Russia Succeeds by Playing into Our Deep Fears – The Cipher Brief, 11/1/2017

A good article on the recent Congressional inquiry into how Russia used Twitter, Facebook, and other social media channels to spread distrust and division among Americans. Todd Rosenblum discusses the background into Russian operations, why it was effective, and most importantly, what America can do mitigate Russian information operations in the future. The most important part of the article were Rosenblum’s four suggestions. Unfortunately, none of which advocated bringing back Schoolhouse Rock.


Insinuation and Influence: How the Kremlin Targets Americans Online – The German Marshall Fund of the United States Blog, 10/16/2017

Another short article on Russian influence in American social media. This article discusses how Russia’s goals apply to their grand international strategy in Ukraine and Syria. By influencing political ideals, Russian can influence how people vote, which in turn may dictate international objectives for many nations.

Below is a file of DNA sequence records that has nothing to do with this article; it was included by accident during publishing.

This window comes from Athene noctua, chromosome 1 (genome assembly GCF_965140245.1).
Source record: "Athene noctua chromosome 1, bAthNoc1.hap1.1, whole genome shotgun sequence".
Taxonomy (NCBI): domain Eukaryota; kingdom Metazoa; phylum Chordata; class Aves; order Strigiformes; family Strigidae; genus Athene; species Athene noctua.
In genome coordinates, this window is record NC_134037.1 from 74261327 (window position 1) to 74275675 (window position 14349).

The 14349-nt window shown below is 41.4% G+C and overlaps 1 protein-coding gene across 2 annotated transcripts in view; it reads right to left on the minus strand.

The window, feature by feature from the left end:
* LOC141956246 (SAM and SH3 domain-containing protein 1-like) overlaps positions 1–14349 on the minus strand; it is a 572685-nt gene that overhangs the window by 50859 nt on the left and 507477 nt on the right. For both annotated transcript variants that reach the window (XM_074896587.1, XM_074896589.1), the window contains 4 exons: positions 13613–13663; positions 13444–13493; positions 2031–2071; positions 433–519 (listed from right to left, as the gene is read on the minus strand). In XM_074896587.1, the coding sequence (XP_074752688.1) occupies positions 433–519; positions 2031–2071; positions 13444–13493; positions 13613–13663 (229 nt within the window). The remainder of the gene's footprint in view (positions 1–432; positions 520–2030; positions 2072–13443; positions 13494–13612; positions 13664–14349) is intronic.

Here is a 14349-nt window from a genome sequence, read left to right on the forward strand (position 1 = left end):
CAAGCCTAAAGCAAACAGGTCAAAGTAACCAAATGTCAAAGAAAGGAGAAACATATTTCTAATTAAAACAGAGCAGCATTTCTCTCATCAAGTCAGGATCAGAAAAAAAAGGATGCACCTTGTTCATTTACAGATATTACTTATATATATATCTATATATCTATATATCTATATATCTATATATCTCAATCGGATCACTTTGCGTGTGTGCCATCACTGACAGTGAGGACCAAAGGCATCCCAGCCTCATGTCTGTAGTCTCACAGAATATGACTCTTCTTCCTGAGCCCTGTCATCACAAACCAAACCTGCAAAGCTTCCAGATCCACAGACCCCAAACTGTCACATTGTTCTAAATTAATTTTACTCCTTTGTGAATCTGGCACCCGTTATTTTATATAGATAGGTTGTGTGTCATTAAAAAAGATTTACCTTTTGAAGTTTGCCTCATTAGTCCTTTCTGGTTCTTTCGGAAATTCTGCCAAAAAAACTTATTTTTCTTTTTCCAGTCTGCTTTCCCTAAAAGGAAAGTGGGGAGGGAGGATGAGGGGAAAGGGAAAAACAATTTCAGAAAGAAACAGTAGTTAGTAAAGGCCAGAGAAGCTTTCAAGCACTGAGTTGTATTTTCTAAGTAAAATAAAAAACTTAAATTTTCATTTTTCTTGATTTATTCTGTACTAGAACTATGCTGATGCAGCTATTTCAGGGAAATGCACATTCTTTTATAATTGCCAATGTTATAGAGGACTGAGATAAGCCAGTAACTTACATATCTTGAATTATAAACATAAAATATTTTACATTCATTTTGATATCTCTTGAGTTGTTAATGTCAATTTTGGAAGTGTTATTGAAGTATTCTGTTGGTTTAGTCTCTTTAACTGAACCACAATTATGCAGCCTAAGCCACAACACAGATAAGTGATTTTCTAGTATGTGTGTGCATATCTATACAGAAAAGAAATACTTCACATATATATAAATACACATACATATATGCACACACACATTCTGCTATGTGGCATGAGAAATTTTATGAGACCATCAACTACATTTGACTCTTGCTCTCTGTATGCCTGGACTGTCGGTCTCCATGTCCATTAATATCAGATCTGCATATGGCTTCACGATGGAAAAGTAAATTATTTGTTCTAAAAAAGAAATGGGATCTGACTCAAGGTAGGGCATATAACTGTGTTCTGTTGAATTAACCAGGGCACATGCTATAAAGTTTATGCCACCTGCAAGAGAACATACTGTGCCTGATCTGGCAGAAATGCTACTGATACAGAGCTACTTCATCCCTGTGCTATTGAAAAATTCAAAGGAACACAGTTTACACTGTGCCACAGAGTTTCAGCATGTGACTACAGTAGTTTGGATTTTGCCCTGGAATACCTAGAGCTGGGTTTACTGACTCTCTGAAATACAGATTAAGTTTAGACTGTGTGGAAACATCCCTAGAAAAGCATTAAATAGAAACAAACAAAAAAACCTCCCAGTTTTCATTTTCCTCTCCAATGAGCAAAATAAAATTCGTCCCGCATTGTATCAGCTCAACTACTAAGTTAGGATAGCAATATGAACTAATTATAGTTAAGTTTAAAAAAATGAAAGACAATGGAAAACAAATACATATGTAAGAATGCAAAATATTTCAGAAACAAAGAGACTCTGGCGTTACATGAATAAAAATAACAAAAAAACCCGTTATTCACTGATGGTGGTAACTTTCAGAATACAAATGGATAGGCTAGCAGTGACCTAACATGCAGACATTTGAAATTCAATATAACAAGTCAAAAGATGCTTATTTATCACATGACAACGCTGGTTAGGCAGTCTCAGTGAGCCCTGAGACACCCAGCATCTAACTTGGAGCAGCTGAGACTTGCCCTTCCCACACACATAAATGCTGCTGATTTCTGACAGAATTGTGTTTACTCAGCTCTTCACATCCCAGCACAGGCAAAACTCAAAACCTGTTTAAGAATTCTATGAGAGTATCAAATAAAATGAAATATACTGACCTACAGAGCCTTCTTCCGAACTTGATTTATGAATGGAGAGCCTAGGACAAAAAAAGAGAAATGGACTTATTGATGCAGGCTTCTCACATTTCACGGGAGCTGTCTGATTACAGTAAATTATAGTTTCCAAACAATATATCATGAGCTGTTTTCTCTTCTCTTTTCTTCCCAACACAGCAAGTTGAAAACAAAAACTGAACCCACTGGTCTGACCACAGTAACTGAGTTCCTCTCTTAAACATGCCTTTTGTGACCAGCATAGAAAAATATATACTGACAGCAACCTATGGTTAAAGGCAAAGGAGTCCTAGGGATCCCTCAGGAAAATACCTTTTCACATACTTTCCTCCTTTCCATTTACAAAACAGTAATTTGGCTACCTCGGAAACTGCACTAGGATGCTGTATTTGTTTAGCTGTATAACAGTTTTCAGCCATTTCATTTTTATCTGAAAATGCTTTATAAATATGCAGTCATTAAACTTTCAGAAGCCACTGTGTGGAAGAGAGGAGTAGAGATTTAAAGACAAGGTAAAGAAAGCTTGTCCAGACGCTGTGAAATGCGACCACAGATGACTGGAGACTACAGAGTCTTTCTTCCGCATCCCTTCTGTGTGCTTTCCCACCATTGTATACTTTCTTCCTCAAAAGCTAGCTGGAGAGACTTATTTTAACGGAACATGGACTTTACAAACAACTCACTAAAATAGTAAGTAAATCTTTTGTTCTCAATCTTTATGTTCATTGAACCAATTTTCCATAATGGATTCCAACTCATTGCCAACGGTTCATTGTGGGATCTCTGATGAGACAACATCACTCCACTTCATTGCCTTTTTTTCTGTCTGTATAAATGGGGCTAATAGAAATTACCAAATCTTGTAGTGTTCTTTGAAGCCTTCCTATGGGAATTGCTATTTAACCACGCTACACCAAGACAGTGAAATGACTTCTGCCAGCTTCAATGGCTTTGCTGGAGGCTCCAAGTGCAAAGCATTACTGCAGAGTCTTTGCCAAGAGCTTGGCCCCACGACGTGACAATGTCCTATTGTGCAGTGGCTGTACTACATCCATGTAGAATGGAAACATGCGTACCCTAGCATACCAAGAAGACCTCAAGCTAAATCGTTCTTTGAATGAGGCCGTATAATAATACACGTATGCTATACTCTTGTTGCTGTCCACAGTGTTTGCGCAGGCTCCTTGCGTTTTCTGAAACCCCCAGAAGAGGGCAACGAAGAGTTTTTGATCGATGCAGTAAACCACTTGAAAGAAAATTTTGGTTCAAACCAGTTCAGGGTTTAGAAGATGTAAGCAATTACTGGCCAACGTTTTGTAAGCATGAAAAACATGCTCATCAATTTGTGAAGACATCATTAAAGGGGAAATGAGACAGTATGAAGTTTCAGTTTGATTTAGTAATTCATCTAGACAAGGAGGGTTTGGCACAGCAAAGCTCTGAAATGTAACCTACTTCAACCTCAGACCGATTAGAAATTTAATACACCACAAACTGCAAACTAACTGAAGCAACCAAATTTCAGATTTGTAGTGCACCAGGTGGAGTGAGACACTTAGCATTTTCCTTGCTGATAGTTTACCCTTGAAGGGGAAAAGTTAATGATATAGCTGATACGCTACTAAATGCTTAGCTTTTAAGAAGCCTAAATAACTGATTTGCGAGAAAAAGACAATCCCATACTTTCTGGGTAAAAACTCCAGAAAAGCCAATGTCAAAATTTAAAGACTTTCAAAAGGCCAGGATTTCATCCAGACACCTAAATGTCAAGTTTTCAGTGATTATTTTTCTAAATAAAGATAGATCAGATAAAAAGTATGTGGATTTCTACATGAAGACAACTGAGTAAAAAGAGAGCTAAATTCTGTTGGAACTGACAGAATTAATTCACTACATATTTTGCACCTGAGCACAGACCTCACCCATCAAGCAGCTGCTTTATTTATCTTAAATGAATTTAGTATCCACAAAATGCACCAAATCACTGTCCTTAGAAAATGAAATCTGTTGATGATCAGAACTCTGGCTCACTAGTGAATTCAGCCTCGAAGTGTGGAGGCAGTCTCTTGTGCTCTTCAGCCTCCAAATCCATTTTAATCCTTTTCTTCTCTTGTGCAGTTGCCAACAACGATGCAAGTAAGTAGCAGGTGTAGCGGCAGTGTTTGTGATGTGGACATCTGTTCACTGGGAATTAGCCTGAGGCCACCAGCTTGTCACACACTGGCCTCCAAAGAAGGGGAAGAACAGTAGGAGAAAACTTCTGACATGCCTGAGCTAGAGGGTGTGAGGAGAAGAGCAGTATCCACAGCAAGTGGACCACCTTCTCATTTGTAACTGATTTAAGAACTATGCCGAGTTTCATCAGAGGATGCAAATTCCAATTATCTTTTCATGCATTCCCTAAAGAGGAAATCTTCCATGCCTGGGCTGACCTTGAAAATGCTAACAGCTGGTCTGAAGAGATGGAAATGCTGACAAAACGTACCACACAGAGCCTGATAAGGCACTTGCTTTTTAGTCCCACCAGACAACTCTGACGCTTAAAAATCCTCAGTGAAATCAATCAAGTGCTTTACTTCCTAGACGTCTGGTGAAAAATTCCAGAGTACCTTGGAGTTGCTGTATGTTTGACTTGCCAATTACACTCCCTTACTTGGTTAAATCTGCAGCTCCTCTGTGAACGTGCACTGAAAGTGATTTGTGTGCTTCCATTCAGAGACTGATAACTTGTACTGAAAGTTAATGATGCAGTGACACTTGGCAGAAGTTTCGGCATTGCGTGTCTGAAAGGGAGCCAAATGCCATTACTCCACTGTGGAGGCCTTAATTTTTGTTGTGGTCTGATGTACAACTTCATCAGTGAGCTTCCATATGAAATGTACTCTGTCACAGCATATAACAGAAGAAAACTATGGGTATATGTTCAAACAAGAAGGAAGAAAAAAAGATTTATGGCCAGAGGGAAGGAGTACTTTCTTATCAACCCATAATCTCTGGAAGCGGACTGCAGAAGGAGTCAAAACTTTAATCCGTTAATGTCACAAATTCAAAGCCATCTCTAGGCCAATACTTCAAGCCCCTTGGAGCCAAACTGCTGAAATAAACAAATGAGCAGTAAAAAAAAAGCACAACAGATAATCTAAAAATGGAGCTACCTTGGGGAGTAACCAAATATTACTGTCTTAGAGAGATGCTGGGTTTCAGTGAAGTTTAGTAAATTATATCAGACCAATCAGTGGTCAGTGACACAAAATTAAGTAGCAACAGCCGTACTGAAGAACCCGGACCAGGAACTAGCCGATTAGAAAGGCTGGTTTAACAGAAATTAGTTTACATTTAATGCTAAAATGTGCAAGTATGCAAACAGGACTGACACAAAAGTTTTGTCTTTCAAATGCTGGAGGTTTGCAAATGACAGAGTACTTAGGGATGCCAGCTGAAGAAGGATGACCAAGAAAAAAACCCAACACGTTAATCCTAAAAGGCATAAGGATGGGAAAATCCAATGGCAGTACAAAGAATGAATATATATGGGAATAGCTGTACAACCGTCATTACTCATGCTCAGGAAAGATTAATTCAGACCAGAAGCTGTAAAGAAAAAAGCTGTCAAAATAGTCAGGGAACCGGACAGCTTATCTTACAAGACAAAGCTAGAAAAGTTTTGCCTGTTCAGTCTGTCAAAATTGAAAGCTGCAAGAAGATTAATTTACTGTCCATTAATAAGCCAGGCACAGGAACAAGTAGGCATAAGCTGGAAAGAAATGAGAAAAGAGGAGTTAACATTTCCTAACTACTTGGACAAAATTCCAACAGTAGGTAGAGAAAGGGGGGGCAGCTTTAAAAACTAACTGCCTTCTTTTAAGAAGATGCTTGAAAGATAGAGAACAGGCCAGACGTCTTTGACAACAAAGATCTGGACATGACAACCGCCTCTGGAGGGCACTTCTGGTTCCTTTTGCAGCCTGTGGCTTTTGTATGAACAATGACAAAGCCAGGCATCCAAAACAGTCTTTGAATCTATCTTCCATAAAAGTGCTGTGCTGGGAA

A Portrait of Cryptocurrency World Dominance – Hacker Noon, 9/7/2017

Admittedly, I know very, very little about Bitcoin and Blockchain. I am not clear on how they work. However, this article discusses the initiatives nations are taking to accept Bitcoin and Blockchain and integrate them into the Global Market. Nations are also of course vying to gain from accepting Bitcoin and Blockchain, doing mining themselves or working with the innovators of crypto-currency.


Cyber Policy and the 19th Party Congress – Center for Strategic and International Studies, 10/26/2017

A quick analysis of Chinese political goals in technology and cyber policy. China is pushing forward and fast.


Paul C. McKasty: the Legend, the Tragedy, the Story of an Era – MicroChop, 9/20/2017

A very interesting, long, detailed look into the life of Paul C. McKasty, one of hip-hops first producers. McKasty worked with Eric B. and Rakim, Biz Markie, Pharoahe Monch, Queen Latifah, and many, many others. Sadly, he was 24 years years old when he was murdered in his sleep. This article is a great introduction to the work that has been done to preserve McKasty’s legacy.

The McKasty project is an inspiration to me as I continue to gather information on Tampa’s first hip-hop pioneer, Kenny “Kenny K” Waters.